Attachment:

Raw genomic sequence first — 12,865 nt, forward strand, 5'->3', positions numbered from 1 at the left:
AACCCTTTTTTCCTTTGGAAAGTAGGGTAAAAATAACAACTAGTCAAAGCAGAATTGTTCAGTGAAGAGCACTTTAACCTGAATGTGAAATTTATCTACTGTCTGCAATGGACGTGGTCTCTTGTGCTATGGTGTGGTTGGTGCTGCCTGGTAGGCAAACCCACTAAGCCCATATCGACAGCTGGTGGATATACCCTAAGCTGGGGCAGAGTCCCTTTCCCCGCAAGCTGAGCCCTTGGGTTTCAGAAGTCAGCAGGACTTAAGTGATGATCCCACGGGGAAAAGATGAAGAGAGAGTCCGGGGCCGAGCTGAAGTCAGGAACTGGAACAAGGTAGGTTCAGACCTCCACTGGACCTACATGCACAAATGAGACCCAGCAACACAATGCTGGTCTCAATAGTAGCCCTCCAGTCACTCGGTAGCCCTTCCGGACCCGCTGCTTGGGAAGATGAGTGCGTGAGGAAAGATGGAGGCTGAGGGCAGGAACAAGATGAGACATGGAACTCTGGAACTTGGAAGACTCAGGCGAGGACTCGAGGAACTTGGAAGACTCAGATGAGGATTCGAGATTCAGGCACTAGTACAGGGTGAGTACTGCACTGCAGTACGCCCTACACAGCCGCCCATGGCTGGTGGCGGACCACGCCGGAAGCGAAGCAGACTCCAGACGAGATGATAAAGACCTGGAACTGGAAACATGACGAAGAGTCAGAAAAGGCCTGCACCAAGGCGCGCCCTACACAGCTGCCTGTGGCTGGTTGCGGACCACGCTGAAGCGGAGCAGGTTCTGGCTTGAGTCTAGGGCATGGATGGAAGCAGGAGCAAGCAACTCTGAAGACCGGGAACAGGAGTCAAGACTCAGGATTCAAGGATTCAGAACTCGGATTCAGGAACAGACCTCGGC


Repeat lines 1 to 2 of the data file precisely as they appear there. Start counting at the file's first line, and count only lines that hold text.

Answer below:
Raw genomic sequence first — 12,865 nt, forward strand, 5'->3', positions numbered from 1 at the left:
AACCCTTTTTTCCTTTGGAAAGTAGGGTAAAAATAACAACTAGTCAAAGCAGAATTGTTCAGTGAAGAGCACTTTAACCTGAATGTGAAATTTATCTACTGTCTGCAATGGACGTGGTCTCTTGTGCTATGGTGTGGTTGGTGCTGCCTGGTAGGCAAACCCACTAAGCCCATATCGACAGCTGGTGGATATACCCTAAGCTGGGGCAGAGTCCCTTTCCCCGCAAGCTGAGCCCTTGGGTTTCAGAAGTCAGCAGGACTTAAGTGATGATCCCACGGGGAAAAGATGAAGAGAGAGTCCGGGGCCGAGCTGAAGTCAGGAACTGGAACAAGGTAGGTTCAGACCTCCACTGGACCTACATGCACAAATGAGACCCAGCAACACAATGCTGGTCTCAATAGTAGCCCTCCAGTCACTCGGTAGCCCTTCCGGACCCGCTGCTTGGGAAGATGAGTGCGTGAGGAAAGATGGAGGCTGAGGGCAGGAACAAGATGAGACATGGAACTCTGGAACTTGGAAGACTCAGGCGAGGACTCGAGGAACTTGGAAGACTCAGATGAGGATTCGAGATTCAGGCACTAGTACAGGGTGAGTACTGCACTGCAGTACGCCCTACACAGCCGCCCATGGCTGGTGGCGGACCACGCCGGAAGCGAAGCAGACTCCAGACGAGATGATAAAGACCTGGAACTGGAAACATGACGAAGAGTCAGAAAAGGCCTGCACCAAGGCGCGCCCTACACAGCTGCCTGTGGCTGGTTGCGGACCACGCTGAAGCGGAGCAGGTTCTGGCTTGAGTCTAGGGCATGGATGGAAGCAGGAGCAAGCAACTCTGAAGACCGGGAACAGGAGTCAAGACTCAGGATTCAAGGATTCAGAACTCGGATTCAGGAACAGACCTCGGC